- Two 3-pound chickens, washed and patted dry
- 2 tablespoons dry adobo, homemade or store-bought
- 1 teaspoon freshly ground black pepper
- 1 teaspoon dried oregano
- Juice of 3 limes
- ½ cup soy sauce
- ½ cup malta (see Note)
- 3 large cloves garlic, crushed
- 1-inch piece fresh ginger, peeled and crushed
Makes 4 servings
Prep Time: 20 minutes (plus up to a day for marinating)
Cook Time: 90 minutes
Rinse the chickens and pat them dry inside out out. Stir the adobo, pepper, oregano, and lime juice together in a small bowl. Loosen the skin over the breasts and as much of the legs as you can by working your fingers gently in between the meat and skin. Flip the chicken over and do the same to as much of the skin over the back as you can. With the aid of a teaspoon, work the adobo mixture under the skin all over the chicken and inside the cavity of the chicken. Truss the chicken with kitchen twine and rub any remaining marinade over the skin of the chicken.
Stir the soy sauce, malta, garlic, and ginger together in a small bowl. Divide between two gallon-size sealable plastic bags. Put one chicken in each bag and squish the liquid around so it coats the chicken evenlys. Refrigerate for no less than four hours or, preferably, overnight. Turn and squish the chickens occasionally.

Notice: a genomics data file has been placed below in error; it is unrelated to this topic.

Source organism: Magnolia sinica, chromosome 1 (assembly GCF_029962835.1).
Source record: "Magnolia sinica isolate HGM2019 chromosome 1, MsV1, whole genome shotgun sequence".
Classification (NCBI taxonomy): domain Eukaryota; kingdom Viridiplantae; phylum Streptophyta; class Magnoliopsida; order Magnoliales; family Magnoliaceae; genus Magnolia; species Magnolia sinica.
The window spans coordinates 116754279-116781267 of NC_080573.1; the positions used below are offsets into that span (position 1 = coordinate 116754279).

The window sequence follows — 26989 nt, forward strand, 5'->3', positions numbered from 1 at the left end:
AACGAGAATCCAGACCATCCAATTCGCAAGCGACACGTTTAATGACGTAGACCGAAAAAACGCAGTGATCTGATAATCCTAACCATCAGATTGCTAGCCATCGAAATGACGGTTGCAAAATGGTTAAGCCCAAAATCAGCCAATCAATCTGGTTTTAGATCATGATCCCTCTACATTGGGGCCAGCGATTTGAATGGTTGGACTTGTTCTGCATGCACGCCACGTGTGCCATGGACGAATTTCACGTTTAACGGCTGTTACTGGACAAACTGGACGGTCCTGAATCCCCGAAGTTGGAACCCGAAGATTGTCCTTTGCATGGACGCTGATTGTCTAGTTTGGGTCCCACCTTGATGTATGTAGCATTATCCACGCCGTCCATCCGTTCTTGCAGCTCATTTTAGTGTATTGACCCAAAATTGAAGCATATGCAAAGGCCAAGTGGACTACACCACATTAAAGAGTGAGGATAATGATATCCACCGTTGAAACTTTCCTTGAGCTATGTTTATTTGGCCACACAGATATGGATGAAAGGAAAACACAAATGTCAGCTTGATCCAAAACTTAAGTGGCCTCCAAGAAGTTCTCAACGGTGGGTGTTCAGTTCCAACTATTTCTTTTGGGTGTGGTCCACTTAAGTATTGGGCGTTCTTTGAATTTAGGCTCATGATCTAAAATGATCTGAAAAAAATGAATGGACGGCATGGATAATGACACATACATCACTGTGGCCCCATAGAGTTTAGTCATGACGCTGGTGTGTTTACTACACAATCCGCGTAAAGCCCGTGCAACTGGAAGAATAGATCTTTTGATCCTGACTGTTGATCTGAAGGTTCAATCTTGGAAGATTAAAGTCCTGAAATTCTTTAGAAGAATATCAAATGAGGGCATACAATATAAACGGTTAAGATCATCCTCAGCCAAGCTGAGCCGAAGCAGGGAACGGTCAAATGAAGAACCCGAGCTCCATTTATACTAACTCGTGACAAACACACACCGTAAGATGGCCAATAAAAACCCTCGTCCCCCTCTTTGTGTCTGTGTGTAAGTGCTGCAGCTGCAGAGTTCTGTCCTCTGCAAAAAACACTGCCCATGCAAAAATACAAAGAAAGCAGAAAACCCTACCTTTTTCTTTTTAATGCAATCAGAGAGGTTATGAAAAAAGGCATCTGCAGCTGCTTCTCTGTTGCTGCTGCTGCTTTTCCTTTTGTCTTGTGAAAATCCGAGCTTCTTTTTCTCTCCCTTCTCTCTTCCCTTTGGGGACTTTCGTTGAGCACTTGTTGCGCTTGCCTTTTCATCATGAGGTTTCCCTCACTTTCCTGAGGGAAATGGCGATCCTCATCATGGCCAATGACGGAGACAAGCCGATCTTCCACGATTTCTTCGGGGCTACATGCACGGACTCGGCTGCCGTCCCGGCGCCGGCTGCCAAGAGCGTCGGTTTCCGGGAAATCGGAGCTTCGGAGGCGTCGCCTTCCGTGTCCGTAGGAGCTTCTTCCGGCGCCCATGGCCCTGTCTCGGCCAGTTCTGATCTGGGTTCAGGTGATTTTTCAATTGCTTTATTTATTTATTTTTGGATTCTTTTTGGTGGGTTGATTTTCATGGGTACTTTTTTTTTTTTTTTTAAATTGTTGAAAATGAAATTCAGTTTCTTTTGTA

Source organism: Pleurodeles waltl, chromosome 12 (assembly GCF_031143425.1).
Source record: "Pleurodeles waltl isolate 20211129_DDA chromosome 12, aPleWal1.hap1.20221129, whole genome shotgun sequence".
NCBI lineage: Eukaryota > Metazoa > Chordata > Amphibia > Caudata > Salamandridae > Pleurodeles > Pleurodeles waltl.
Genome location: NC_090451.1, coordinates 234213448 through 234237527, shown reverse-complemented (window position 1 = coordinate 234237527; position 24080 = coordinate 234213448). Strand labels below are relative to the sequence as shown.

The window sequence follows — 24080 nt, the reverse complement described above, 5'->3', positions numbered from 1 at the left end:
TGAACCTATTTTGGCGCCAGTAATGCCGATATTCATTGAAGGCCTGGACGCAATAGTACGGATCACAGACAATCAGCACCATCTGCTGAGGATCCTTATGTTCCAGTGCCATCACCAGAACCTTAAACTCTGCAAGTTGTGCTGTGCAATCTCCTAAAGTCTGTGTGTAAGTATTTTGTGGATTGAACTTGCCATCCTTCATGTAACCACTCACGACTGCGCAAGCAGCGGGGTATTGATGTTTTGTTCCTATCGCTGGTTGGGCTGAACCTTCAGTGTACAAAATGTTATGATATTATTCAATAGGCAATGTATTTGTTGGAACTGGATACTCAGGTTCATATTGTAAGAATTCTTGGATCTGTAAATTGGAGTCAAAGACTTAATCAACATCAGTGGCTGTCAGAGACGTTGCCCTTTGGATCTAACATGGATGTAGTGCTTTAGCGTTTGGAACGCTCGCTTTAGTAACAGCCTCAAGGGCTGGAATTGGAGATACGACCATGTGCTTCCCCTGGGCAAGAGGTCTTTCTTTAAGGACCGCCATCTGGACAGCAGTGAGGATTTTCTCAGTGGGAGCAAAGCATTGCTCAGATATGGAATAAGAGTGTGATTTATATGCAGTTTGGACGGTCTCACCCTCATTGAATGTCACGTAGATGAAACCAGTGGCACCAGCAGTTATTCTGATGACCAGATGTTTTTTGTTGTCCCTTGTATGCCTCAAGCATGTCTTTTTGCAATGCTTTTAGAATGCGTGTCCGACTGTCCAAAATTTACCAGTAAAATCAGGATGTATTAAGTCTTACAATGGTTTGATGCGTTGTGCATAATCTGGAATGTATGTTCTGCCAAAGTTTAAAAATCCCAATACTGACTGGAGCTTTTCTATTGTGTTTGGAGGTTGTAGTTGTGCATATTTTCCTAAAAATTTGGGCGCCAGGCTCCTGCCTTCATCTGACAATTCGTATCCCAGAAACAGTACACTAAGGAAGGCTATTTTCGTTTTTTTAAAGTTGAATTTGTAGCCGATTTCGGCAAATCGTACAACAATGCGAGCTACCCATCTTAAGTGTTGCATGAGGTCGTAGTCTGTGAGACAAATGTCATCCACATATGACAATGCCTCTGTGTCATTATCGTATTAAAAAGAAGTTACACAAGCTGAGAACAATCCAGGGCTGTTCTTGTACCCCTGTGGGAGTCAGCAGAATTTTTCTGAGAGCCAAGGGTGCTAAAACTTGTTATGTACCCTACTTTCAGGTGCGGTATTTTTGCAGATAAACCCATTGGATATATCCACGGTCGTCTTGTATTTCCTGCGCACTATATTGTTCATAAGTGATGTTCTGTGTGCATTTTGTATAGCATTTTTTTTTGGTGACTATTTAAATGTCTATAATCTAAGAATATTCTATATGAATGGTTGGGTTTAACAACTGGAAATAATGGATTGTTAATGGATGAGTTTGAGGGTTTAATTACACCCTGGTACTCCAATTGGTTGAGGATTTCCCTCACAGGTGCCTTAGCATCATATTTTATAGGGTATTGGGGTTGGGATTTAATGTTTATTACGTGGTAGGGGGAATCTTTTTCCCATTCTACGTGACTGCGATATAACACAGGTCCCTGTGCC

Preheat oven to 400° F.
Drain the chicken thoroughly. Roast the chicken on a rack in a roasting pan until the juices run clear (not pink) when you pierce the meat between the thigh and the leg, about 1 hour. Let the chicken rest 10 minutes. Cut into 4 to 8 pieces before serving.
Malta is a malt-based non-alcoholic beverage that is found all over Latin America and the Spanish-speaking Caribbean. It is purported to boost iron leveles in the blood (especially when mixed with raw eggs, as I have often seen!) You can find malta in every bodega in every borough of New York City (literally) and in any market that serves even a smallish Latin population. If you cannot find malta, beat 2 tablespoons molasses and 3 to 4 tablespoons water together and use that instead.
The traditional way to cook Peruvian chicken is a la brasa, or over an open flame, using either coal or wood as fuel and on a rotating spit. While most of us don’t even have the luxury of an electric rotisserie (late night television impulse purchase, anyone?), I found that when I tried the recipe on the rotisserie on my gas grill, and added a chunk or two of charcoal, it really brought the finished bird to another level. The version of my recipe, while not strictly a la brasa, is a tasty, juicy, easier version that is sure to become a staple in your repertoire.